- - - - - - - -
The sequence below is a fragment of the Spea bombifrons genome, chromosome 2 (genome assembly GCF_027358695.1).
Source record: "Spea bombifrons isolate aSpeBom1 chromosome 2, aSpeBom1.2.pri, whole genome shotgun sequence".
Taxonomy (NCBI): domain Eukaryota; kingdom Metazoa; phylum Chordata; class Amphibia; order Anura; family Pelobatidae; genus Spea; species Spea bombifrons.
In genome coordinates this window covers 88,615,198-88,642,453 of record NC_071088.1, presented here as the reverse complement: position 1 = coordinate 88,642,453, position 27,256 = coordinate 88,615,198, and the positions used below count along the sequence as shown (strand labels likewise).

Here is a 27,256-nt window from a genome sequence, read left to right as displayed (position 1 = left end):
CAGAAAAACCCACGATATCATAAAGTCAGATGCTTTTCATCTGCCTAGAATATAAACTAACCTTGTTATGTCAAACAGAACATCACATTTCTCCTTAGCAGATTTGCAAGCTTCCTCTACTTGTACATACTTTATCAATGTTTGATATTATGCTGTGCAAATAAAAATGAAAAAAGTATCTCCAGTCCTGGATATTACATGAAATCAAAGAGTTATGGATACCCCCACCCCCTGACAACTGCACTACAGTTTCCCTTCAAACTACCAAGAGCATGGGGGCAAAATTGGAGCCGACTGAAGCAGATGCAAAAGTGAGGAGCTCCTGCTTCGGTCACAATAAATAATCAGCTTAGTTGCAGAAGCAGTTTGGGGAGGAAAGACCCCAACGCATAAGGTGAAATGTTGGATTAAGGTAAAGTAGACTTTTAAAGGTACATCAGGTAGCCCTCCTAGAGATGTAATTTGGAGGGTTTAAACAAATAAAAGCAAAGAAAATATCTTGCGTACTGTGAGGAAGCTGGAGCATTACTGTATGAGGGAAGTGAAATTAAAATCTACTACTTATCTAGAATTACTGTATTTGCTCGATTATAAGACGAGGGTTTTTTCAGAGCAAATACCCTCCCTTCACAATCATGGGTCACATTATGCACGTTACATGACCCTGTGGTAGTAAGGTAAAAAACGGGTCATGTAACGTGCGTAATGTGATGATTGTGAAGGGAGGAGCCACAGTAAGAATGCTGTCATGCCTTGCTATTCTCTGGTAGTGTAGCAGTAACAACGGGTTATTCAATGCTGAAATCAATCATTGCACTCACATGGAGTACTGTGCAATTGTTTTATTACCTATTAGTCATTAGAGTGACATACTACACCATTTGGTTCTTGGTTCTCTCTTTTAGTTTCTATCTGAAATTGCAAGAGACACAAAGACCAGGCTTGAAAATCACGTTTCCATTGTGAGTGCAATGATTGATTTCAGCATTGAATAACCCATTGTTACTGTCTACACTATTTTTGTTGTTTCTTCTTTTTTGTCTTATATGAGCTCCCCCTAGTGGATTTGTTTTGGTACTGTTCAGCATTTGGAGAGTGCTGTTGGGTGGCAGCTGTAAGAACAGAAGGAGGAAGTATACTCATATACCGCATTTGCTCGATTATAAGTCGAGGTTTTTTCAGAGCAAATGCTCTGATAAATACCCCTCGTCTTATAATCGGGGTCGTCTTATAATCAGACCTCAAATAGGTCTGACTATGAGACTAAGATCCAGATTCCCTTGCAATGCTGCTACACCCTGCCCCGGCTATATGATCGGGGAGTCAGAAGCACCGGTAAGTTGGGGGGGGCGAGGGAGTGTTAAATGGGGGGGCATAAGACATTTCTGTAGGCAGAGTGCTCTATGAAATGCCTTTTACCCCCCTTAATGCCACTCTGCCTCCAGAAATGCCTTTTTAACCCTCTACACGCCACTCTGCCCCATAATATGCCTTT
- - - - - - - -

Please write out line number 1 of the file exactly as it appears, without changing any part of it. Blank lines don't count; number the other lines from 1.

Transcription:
The sequence below is a fragment of the Spea bombifrons genome, chromosome 2 (genome assembly GCF_027358695.1).